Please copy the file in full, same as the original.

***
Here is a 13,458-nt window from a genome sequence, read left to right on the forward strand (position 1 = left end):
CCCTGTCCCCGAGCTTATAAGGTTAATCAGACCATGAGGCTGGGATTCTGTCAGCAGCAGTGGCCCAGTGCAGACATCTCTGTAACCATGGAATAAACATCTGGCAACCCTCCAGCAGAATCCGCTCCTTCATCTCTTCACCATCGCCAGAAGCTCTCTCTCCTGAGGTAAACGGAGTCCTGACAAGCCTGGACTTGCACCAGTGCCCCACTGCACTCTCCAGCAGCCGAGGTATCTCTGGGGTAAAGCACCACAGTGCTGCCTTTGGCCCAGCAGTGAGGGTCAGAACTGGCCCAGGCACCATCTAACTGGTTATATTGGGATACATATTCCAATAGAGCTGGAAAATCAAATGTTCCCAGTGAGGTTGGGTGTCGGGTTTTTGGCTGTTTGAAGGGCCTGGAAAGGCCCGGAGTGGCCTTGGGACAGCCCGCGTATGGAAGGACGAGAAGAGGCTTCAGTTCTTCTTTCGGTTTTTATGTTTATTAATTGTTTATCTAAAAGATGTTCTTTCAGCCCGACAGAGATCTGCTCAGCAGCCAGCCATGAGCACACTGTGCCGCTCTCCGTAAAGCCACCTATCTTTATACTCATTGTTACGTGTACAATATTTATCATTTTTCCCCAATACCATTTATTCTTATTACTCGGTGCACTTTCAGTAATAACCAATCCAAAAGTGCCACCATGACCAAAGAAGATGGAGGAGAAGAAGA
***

Here is a 13,458-nt window from a genome sequence, read left to right on the forward strand (position 1 = left end):
CCCTGTCCCCGAGCTTATAAGGTTAATCAGACCATGAGGCTGGGATTCTGTCAGCAGCAGTGGCCCAGTGCAGACATCTCTGTAACCATGGAATAAACATCTGGCAACCCTCCAGCAGAATCCGCTCCTTCATCTCTTCACCATCGCCAGAAGCTCTCTCTCCTGAGGTAAACGGAGTCCTGACAAGCCTGGACTTGCACCAGTGCCCCACTGCACTCTCCAGCAGCCGAGGTATCTCTGGGGTAAAGCACCACAGTGCTGCCTTTGGCCCAGCAGTGAGGGTCAGAACTGGCCCAGGCACCATCTAACTGGTTATATTGGGATACATATTCCAATAGAGCTGGAAAATCAAATGTTCCCAGTGAGGTTGGGTGTCGGGTTTTTGGCTGTTTGAAGGGCCTGGAAAGGCCCGGAGTGGCCTTGGGACAGCCCGCGTATGGAAGGACGAGAAGAGGCTTCAGTTCTTCTTTCGGTTTTTATGTTTATTAATTGTTTATCTAAAAGATGTTCTTTCAGCCCGACAGAGATCTGCTCAGCAGCCAGCCATGAGCACACTGTGCCGCTCTCCGTAAAGCCACCTATCTTTATACTCATTGTTACGTGTACAATATTTATCATTTTTCCCCAATACCATTTATTCTTATTACTCGGTGCACTTTCAGTAATAACCAATCCAAAAGTGCCACCATGACCAAAGAAGATGGAGGAGAAGAAGA